We look at them every day. For many of us, we look at them for most of the day.

Wrist screens. Phone screens. Phablet screens. Tablet screens. Laptop screens. Desktop screens. TV screens. Cinema screens. Billboard screens.

Often we have multiple screens in front of us at once.

As web and app designers, we spend all our time thinking about designing for these screens. Designing how to present information on screens, designing how to navigate that information on screens, designing how to receive input and display feedback on screens.

But what if there were no screens? What if screens go the way keyboards are heading on phones and disappear? What if we liberated our content from screens and could present it to people by other means?

How would that change how we design?

Google Glass is still a screen based device, but its heading in the screen-less direction.

The iPod Shuffle was screen-less.

The Misfit Shine is screen-less (and often criticised for being so).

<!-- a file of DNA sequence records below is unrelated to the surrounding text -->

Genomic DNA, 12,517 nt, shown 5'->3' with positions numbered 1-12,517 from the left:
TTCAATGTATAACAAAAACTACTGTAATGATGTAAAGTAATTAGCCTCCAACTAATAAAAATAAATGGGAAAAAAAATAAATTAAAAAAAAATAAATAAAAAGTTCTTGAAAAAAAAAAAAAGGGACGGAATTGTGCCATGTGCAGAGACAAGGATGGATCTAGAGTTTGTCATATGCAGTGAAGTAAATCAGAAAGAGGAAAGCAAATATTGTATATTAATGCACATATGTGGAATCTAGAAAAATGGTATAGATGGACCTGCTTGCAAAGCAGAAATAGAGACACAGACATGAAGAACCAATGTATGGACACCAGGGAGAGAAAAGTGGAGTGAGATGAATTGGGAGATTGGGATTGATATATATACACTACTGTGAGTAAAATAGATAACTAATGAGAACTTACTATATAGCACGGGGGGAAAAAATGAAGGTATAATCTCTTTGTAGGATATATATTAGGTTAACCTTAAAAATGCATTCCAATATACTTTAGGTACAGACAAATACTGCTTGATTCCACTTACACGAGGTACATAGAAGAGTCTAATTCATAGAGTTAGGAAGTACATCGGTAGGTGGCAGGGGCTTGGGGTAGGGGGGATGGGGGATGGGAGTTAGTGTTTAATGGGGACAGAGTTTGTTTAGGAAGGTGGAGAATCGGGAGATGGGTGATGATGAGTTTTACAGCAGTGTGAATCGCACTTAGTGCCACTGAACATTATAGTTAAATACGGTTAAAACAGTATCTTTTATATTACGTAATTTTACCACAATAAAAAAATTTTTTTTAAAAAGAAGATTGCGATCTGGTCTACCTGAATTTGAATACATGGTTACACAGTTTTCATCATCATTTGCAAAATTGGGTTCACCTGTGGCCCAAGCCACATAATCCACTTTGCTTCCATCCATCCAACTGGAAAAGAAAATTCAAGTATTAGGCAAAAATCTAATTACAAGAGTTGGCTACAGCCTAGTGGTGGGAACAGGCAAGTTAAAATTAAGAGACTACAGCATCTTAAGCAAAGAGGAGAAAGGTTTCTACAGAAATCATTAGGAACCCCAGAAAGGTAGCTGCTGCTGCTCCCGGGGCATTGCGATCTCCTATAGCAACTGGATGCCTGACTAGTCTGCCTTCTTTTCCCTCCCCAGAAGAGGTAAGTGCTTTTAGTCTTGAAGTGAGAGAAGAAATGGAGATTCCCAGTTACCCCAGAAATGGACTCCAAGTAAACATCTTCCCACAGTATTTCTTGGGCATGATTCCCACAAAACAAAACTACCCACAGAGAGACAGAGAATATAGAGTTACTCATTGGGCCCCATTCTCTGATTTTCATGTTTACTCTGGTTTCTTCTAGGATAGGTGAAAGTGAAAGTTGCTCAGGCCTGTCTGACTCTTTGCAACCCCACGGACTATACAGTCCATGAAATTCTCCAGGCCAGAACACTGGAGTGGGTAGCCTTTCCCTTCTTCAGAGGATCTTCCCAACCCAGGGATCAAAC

But how would we work differently if more devices were screen-less?

Researchers have already produced working versions of a device that projects it’s content onto your hand or arm (see Skinput turns your arm into a touchscreen).

Augmented Reality devices and apps are showing us glimpses of how screen-less worlds might look, of how we might design for a time when information is overlaid on the physical world around us instead of being stuck on a screen.

The explosive growth of smartphones forced many designers to think about screen size for the first time. Design became about being adaptive and responsive to the capabilities and sizes of the devices that content is being displayed on.

How would we adapt to no screen at all?